Parents' Guide to

Naomi and Ely's No Kiss List

By Kate Pavao, Common Sense Media Reviewer

age 15+

Edgy book about cool city kids is only mildly fun.

Naomi and Ely's No Kiss List Poster Image

A Lot or a Little?

What you will—and won't—find in this book.

Community Reviews

age 14+

Based on 1 parent review

age 14+

So-So Book About Gay/Straight Friends

Naomi and Ely's No Kiss List is boring, sex-filled, and slightly catty. Best friends (straight) Naomi and (gay) Ely keep a list of people that neither are allowed to kiss to preserve their friendship. Unfortuately, Naomi wants to kiss Ely. Catfights, sex-talk, and some very wierd scenarios ensue. Worth it for a rainy afternoon.

Is It Any Good?

Our review:
Parents say (1 ):
Kids say (1 ):

This is just an average book, and while there are great moments, readers may get bored before they get there. Readers may be initially drawn to Naomi and Ely because they are so cool: They are beautiful, dress funky, and their conversations are full of fun turns, swear words, and energy -- and they are living in the same cool neighborhood in cool New York City, going to cool New York University. Naomi even cleverly peppers her narration with cute little icons. The premise, too, is hip and engaging. But as the fight between the two protagonists intensifies, readers will begin to wonder if they couldn't redirect their angst into something a bit less shallow.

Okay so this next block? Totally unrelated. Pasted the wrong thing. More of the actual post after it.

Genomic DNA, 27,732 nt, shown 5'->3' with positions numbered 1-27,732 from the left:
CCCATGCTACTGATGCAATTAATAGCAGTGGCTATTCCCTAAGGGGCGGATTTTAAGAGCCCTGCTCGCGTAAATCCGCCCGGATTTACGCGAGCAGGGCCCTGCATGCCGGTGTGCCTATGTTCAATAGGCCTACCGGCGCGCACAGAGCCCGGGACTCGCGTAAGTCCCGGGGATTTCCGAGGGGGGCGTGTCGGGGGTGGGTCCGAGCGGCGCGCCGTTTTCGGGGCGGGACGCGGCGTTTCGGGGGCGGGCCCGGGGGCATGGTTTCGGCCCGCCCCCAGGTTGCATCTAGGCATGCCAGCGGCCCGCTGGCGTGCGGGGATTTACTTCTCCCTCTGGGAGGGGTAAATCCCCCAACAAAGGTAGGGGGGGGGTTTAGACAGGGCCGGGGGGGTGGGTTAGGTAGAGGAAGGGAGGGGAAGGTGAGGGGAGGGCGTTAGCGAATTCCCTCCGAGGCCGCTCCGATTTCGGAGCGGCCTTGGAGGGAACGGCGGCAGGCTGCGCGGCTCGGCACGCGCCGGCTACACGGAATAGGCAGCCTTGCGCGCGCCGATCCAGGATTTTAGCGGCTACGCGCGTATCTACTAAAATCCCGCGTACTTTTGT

Part of the problem may be that there are so many different narrators in this book, from a sensitive doorman to the boy who first causes the fight between the two protagonists. Maybe if the authors had just stuck to Naomi and Ely, we would have learned to like them better. Instead, they just seem mean: They use people, are rude to them, and can even be cruel to one another. They ultimately do learn some valuable lessons, though: Naomi learns that she needs to stop living in a fantasy world, and Ely realizes that real relationships -- romantic and not -- require work. Readers will be impressed that the authors offer up some complex lessons instead of a pat reconciliation.

Book Details

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